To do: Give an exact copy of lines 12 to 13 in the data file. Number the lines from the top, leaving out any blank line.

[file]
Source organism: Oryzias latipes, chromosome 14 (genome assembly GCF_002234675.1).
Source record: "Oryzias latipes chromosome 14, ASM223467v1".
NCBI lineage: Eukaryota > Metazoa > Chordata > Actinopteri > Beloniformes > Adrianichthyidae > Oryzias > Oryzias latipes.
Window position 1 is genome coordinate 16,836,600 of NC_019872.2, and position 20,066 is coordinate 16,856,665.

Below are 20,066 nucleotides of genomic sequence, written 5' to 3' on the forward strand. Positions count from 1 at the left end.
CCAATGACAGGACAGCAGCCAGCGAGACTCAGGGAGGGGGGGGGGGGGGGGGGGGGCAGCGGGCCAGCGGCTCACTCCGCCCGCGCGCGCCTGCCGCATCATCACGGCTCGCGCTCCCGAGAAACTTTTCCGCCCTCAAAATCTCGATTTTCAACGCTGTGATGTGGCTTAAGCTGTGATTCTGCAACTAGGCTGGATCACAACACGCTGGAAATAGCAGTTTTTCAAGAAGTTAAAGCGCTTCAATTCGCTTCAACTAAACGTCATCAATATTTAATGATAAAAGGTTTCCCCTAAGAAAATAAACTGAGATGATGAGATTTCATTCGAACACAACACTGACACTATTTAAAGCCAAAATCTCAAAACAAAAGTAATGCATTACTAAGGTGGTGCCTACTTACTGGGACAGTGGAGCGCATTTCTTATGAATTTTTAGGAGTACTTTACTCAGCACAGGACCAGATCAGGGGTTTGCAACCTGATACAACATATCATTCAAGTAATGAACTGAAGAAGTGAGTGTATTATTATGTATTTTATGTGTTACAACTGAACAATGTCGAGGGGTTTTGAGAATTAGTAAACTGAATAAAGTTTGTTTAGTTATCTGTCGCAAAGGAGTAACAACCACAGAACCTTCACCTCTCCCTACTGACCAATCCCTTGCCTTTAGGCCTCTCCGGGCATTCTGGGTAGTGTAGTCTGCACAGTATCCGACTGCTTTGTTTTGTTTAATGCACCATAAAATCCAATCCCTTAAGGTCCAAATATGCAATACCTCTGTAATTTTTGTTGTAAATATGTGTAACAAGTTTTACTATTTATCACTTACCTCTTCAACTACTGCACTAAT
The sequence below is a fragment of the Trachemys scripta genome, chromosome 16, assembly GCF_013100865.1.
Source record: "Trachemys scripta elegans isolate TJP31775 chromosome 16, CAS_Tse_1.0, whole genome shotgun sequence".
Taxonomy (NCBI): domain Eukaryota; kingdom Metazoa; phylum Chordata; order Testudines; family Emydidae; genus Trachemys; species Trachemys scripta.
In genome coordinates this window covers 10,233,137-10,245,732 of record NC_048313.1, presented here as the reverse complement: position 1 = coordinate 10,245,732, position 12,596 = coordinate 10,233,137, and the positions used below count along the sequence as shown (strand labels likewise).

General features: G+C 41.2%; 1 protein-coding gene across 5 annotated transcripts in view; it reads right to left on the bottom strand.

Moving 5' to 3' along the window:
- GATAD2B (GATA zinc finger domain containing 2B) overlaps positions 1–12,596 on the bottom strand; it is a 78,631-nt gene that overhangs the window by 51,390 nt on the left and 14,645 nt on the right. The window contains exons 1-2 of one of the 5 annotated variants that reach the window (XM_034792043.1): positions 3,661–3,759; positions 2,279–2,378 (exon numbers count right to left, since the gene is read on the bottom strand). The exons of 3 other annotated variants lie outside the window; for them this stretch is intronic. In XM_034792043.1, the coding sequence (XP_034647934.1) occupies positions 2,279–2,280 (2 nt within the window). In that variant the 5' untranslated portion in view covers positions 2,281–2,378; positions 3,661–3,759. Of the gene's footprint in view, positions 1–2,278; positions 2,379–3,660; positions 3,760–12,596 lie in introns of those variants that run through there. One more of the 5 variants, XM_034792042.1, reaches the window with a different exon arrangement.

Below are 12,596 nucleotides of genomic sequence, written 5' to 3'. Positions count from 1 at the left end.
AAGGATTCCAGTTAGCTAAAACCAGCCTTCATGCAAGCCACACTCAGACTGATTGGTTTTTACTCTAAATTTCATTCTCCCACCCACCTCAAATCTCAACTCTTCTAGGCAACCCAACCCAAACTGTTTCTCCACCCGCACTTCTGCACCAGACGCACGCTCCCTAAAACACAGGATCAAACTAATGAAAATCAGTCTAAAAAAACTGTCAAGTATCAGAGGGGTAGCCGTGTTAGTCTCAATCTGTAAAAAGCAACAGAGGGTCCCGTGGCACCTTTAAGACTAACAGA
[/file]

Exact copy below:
Moving 5' to 3' along the window:
- GATAD2B (GATA zinc finger domain containing 2B) overlaps positions 1–12,596 on the bottom strand; it is a 78,631-nt gene that overhangs the window by 51,390 nt on the left and 14,645 nt on the right. The window contains exons 1-2 of one of the 5 annotated variants that reach the window (XM_034792043.1): positions 3,661–3,759; positions 2,279–2,378 (exon numbers count right to left, since the gene is read on the bottom strand). The exons of 3 other annotated variants lie outside the window; for them this stretch is intronic. In XM_034792043.1, the coding sequence (XP_034647934.1) occupies positions 2,279–2,280 (2 nt within the window). In that variant the 5' untranslated portion in view covers positions 2,281–2,378; positions 3,661–3,759. Of the gene's footprint in view, positions 1–2,278; positions 2,379–3,660; positions 3,760–12,596 lie in introns of those variants that run through there. One more of the 5 variants, XM_034792042.1, reaches the window with a different exon arrangement.